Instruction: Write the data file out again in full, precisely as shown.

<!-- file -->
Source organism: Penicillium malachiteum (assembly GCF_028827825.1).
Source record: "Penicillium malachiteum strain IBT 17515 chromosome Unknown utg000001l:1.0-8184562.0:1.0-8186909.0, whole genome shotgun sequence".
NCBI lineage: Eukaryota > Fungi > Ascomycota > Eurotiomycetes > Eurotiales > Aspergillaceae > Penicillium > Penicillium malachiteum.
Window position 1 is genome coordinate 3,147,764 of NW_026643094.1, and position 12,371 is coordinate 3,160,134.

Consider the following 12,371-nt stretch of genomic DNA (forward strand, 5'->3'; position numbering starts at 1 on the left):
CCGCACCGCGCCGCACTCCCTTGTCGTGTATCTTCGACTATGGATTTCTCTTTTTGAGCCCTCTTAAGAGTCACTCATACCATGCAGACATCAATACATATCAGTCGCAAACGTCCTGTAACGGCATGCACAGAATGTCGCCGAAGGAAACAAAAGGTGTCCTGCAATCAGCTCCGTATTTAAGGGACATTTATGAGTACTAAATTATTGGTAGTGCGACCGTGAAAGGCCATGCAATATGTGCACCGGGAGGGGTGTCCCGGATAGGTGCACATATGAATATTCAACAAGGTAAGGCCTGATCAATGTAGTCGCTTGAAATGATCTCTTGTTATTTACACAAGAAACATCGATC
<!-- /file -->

Source organism: Penicillium malachiteum (assembly GCF_028827825.1).
Source record: "Penicillium malachiteum strain IBT 17515 chromosome Unknown utg000001l:1.0-8184562.0:1.0-8186909.0, whole genome shotgun sequence".
NCBI lineage: Eukaryota > Fungi > Ascomycota > Eurotiomycetes > Eurotiales > Aspergillaceae > Penicillium > Penicillium malachiteum.
Window position 1 is genome coordinate 3,147,764 of NW_026643094.1, and position 12,371 is coordinate 3,160,134.

Consider the following 12,371-nt stretch of genomic DNA (forward strand, 5'->3'; position numbering starts at 1 on the left):
CCGCACCGCGCCGCACTCCCTTGTCGTGTATCTTCGACTATGGATTTCTCTTTTTGAGCCCTCTTAAGAGTCACTCATACCATGCAGACATCAATACATATCAGTCGCAAACGTCCTGTAACGGCATGCACAGAATGTCGCCGAAGGAAACAAAAGGTGTCCTGCAATCAGCTCCGTATTTAAGGGACATTTATGAGTACTAAATTATTGGTAGTGCGACCGTGAAAGGCCATGCAATATGTGCACCGGGAGGGGTGTCCCGGATAGGTGCACATATGAATATTCAACAAGGTAAGGCCTGATCAATGTAGTCGCTTGAAATGATCTCTTGTTATTTACACAAGAAACATCGATC